By Jesse Marx
By Chris Parker
By Jake Rossen
By Jesse Marx
By Michelle LeBow
By Alleen Brown
By Maggie LaMaack
By CP Staff
IT'S HARD TO rank these ghastly affairs, but of all the dirty wars of the past 25 years, the U.S.-funded Renamo guerrilla campaign in Mozambique was one of the worst. As a former Portuguese property, decolonized Mozambique was regarded in the late 1970s and 1980s as a Soviet beachhead in Southeast Africa. CIA dollars poured out to a group of thugs created as a mercenary force by the white-settler regime in Rhodesia.
With the white settlers no longer in control, and Rhodesia now known as Zimbabwe, the Renamo leaders turned increasingly to South Africa for local support beneath the overall patronage of Washington. The war was pitiless. At least 800,000 Mozambicans died. More than half the victims were children. Out of the population of 16 million, 6 million were displaced. Renamo gangs put to death as many as 100,000 civilians. In one infamous episode, Renamo attacked a hamlet inhabited mostly by women and children, all 425 of whom were slaughtered, their bodies hacked by machetes.
For the Reagan right, Renamo's dirty war was one of the last great freedom fights of the era. Among the zealots was Louisiana mutual fund millionaire James U. Blanchard III. He gave money directly to Dhlakama, the military leader of Renamo. A gold bug, Blanchard minted Renamo Freedom coins and sold them in bulk to the likes of Nelson Hunt, General John Singlaub, and Adolf Coors. He set up a radio station in Mozambique. He bankrolled a white mercenary, Bob MacKenzie--who was married to Sybil Cline, daughter of Ray Cline, the former Deputy Director of the CIA for intelligence operations.
Blanchard had big hopes for Mozambique. As he sowed his fundraising sprees round corporate America, he announced grandly that "All agree that Mozambique can easily become the 'Hong Kong of Africa.' Mozambique needs business friends NOW--to help reinforce and promote the peace process." So he wrote in 1988, at the height of the slaughter, going on to add, "It's the friends of today that will have those groundfloor opportunities of tomorrow."
The war finally ground to a halt in 1992, leaving the country virtually in ruins. And now Blanchard proposes to turn 3 million acres of coastal Mozambique into an eco-tourist theme park. His plan is to have planeloads of rich Western tourists make their leisurely and well-guarded way along the coast in a steam train furnished with the plush accoutrements of the Orient Express. Over cocktails the patrons are scheduled to gaze out at white rhinos, zebra, giraffes, elephants, and lions.
All of these animals will have to be imported, since the mercenaries financed by the CIA and Blanchard spent much of their time machine-gunning the existing rhino and elephant stock and selling off their horns and tusks in exchange for cash and guns. It's not clear from the generally friendly reports of Blanchard's plans whether he plans to issue big game hunting permits, but it would be in character.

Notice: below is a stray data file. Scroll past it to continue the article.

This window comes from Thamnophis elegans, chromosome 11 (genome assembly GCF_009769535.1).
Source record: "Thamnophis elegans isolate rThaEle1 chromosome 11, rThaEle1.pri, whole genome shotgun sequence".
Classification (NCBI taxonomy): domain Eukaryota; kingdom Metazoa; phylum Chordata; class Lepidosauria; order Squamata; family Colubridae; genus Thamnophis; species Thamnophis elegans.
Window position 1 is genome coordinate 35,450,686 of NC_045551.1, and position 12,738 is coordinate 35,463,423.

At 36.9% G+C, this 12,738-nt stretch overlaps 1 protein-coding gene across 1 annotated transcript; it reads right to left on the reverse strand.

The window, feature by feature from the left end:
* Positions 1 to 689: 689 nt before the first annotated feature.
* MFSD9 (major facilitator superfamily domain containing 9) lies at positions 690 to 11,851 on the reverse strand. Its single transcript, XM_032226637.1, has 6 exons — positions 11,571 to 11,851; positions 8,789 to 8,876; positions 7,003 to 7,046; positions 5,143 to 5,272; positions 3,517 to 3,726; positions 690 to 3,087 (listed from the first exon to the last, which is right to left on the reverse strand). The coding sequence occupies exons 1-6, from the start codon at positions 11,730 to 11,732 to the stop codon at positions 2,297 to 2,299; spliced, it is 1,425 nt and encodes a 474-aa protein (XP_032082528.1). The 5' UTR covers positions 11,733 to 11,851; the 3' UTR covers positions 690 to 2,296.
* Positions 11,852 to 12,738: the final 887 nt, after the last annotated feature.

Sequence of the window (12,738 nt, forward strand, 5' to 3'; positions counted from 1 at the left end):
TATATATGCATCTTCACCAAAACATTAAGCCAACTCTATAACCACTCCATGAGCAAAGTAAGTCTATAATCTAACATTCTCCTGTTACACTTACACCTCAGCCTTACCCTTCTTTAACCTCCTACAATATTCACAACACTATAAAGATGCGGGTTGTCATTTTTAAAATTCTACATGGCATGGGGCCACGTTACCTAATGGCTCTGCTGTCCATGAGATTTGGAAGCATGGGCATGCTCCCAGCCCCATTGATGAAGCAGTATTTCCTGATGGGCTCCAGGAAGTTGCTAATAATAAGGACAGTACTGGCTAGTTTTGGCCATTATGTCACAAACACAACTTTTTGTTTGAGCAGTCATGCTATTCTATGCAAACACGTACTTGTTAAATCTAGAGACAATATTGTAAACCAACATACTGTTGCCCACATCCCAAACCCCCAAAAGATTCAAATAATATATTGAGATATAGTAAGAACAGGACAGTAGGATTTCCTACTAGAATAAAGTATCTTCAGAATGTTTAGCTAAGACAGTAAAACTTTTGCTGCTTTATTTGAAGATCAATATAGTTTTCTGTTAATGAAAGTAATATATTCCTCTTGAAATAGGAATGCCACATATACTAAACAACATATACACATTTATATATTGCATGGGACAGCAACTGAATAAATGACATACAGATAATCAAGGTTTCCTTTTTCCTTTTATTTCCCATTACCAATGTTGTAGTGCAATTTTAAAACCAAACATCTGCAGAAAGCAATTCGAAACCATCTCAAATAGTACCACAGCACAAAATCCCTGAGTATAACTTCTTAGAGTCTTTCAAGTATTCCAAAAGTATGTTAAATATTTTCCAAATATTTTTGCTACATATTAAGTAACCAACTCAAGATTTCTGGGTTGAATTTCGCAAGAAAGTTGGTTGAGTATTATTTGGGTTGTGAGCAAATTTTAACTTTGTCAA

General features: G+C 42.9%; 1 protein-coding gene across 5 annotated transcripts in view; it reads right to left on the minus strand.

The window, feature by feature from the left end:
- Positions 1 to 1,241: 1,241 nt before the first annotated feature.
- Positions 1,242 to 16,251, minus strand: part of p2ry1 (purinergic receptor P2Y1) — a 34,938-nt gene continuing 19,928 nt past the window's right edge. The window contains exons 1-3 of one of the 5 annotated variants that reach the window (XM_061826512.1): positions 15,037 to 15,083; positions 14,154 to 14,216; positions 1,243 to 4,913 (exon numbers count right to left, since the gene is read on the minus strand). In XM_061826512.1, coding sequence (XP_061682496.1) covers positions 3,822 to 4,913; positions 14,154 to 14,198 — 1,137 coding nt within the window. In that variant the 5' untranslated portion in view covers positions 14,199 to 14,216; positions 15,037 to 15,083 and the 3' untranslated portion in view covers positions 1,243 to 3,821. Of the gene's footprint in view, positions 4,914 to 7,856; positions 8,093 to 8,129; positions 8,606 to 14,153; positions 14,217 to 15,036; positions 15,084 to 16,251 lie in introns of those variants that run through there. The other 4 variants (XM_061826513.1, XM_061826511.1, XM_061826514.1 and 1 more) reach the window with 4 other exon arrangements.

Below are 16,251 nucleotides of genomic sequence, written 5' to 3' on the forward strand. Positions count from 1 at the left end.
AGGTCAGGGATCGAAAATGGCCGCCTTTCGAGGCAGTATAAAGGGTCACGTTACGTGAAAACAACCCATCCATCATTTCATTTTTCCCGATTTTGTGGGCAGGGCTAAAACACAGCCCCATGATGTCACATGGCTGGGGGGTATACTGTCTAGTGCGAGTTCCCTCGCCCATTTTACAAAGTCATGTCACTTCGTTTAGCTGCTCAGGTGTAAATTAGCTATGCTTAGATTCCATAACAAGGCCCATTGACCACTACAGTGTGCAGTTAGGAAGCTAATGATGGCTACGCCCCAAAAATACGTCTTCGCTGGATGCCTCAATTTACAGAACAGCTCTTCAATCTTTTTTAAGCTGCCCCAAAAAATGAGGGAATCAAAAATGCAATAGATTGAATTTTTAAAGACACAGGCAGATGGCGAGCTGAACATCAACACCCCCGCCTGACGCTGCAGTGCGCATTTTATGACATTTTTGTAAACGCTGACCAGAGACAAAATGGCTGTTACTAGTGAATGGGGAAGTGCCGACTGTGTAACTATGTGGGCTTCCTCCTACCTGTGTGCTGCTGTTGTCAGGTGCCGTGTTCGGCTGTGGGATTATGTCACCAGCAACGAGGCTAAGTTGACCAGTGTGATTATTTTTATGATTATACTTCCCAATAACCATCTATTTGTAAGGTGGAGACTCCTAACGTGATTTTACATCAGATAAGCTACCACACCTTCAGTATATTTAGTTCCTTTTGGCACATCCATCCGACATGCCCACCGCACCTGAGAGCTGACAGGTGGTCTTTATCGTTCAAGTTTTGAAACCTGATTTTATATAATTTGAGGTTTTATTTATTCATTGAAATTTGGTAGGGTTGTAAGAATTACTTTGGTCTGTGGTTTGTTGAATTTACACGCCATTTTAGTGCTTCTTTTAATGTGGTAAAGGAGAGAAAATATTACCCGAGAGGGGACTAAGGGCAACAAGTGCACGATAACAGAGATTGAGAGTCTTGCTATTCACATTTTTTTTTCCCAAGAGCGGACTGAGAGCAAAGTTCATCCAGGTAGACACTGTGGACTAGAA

The Mozambique government was embarrassed at the Rio Eco Summit in 1992, when its Maputo Elephant Reserve was designated as one of the 200 most threatened ecosystems on the planet. After the drain of war Mozambique had pathetically few resources and its environmental budget, meager to start with, has now run out. Blanchard is promising to invest $800 million in his theme park.
"Free market" environmental groups have been kind. Donald Beswick of the Endangered Wildlife Trust sees it as the only hope for restoring elephants and rhinos in coastal Mozambique. But those familiar with the creation of eco-reserves such as Serengeti (or earlier, Yosemite) will be able to guess at one inevitable consequence of Blanchard's plans: the eviction of the resident population. There are 10,000 farming and fishing families now living on that landscape. Now, there's nothing a first-world enviro loathes more than subsistence farmers, and the plan is to drive them away with the assistance of the Mozambican government and substitute the more ecologically pure bushmen from the Kalahari.
Blanchard's local manager, John Perrott, who formerly worked on the Alaska pipeline and has been a professional big game hunter, told the New York Times: "People make fun of me for that [i.e., bushmen imports], but I'm not talking about just a tourist attraction. I say let the little guys in and let them hunt." Absurd as this sounds, it parallels a proposal made by Datus Proper, a writer and "free market" enviro in Montana who has proposed relocation of "landless" Indian tribes to Yellowstone National Park, where they could solve the elk overpopulation problem in their customary manner.
Blanchard's plans for Mozambique are unusually disgusting, but in basic shape they resemble many such enterprises round the world, which send rich people with cameras and guns into "natural" reserves seeking thrills and trophies. The baroque horror of Blanchard's scheme should not conceal the fact that it represents the probable future of global environmentalism in a neo-liberal world, where the prevailing ethos is premised on what money can buy. Blanchard is purchasing one of the most endangered ecosystems in the world. All the creatures there will have to pay their way.